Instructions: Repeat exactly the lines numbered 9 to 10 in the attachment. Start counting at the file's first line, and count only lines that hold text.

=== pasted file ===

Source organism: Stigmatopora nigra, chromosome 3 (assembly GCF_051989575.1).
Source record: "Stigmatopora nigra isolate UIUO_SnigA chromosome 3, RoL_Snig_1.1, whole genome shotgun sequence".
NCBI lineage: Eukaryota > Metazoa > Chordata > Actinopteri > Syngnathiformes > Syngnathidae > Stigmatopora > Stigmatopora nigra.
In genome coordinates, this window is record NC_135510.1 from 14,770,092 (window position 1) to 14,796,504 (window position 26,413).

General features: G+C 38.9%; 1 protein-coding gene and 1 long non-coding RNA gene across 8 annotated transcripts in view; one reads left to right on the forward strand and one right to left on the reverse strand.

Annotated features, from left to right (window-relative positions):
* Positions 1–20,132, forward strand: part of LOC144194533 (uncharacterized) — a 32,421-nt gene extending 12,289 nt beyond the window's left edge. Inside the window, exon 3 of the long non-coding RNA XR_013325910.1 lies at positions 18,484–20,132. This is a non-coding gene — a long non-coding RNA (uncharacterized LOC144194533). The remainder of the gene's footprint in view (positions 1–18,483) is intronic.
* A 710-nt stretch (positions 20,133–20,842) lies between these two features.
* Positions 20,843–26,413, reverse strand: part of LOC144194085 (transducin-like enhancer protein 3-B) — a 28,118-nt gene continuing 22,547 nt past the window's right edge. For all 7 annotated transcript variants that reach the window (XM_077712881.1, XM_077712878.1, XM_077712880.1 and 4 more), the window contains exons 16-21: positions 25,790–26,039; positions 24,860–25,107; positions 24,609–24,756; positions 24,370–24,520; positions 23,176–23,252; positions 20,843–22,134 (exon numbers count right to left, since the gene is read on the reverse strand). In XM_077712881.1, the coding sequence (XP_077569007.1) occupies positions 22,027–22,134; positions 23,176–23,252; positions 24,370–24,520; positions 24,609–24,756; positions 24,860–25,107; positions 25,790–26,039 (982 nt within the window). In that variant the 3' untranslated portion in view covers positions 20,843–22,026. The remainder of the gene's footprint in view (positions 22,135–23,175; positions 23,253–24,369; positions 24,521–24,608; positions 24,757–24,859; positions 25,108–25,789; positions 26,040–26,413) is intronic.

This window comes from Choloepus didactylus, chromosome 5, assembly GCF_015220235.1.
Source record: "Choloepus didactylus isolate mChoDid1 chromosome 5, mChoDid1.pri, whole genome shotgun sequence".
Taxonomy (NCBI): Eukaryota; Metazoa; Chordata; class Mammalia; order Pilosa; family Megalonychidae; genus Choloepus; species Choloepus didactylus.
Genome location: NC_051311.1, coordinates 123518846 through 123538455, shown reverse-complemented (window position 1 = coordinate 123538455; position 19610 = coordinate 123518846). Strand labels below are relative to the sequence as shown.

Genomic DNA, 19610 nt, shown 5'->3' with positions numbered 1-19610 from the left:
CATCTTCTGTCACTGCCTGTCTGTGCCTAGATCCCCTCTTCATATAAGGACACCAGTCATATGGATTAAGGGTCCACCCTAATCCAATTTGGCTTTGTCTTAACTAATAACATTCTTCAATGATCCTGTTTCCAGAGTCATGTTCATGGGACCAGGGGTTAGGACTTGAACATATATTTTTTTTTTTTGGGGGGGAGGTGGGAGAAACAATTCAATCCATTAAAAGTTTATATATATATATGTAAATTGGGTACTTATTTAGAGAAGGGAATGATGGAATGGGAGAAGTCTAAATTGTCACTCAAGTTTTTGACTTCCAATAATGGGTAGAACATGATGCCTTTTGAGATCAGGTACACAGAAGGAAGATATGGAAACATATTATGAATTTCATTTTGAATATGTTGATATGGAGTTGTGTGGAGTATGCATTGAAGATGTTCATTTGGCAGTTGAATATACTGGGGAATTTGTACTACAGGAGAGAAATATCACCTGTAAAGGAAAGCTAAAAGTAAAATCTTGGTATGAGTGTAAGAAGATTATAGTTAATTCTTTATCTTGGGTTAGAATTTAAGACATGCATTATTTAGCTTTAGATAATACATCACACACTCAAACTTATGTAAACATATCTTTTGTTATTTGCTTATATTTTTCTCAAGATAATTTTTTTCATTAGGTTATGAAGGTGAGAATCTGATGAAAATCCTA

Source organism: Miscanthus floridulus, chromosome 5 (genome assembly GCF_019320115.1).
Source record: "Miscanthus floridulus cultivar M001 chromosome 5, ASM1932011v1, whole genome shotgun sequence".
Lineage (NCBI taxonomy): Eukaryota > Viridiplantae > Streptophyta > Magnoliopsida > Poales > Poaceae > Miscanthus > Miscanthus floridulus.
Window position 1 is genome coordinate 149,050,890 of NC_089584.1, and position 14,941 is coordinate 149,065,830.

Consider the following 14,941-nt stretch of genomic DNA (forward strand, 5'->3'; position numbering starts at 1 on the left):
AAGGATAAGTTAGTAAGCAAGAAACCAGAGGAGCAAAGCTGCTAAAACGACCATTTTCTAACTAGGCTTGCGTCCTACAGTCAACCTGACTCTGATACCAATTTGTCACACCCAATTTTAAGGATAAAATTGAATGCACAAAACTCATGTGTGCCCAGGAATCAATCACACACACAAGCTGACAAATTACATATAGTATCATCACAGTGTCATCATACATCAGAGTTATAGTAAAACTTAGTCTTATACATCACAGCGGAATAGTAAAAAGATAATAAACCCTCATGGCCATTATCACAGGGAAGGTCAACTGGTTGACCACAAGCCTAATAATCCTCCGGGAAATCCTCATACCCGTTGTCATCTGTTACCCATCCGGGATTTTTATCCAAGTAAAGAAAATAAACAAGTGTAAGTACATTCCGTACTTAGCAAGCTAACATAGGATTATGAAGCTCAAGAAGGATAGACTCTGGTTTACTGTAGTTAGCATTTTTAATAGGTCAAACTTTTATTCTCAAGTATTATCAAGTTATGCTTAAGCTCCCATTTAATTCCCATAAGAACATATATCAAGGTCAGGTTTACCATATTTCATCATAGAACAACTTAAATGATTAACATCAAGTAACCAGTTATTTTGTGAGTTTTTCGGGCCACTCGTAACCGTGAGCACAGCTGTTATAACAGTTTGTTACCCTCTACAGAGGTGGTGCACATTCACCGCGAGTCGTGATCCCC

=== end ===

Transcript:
* Positions 20,843–26,413, reverse strand: part of LOC144194085 (transducin-like enhancer protein 3-B) — a 28,118-nt gene continuing 22,547 nt past the window's right edge. For all 7 annotated transcript variants that reach the window (XM_077712881.1, XM_077712878.1, XM_077712880.1 and 4 more), the window contains exons 16-21: positions 25,790–26,039; positions 24,860–25,107; positions 24,609–24,756; positions 24,370–24,520; positions 23,176–23,252; positions 20,843–22,134 (exon numbers count right to left, since the gene is read on the reverse strand). In XM_077712881.1, the coding sequence (XP_077569007.1) occupies positions 22,027–22,134; positions 23,176–23,252; positions 24,370–24,520; positions 24,609–24,756; positions 24,860–25,107; positions 25,790–26,039 (982 nt within the window). In that variant the 3' untranslated portion in view covers positions 20,843–22,026. The remainder of the gene's footprint in view (positions 22,135–23,175; positions 23,253–24,369; positions 24,521–24,608; positions 24,757–24,859; positions 25,108–25,789; positions 26,040–26,413) is intronic.

This window comes from Choloepus didactylus, chromosome 5, assembly GCF_015220235.1.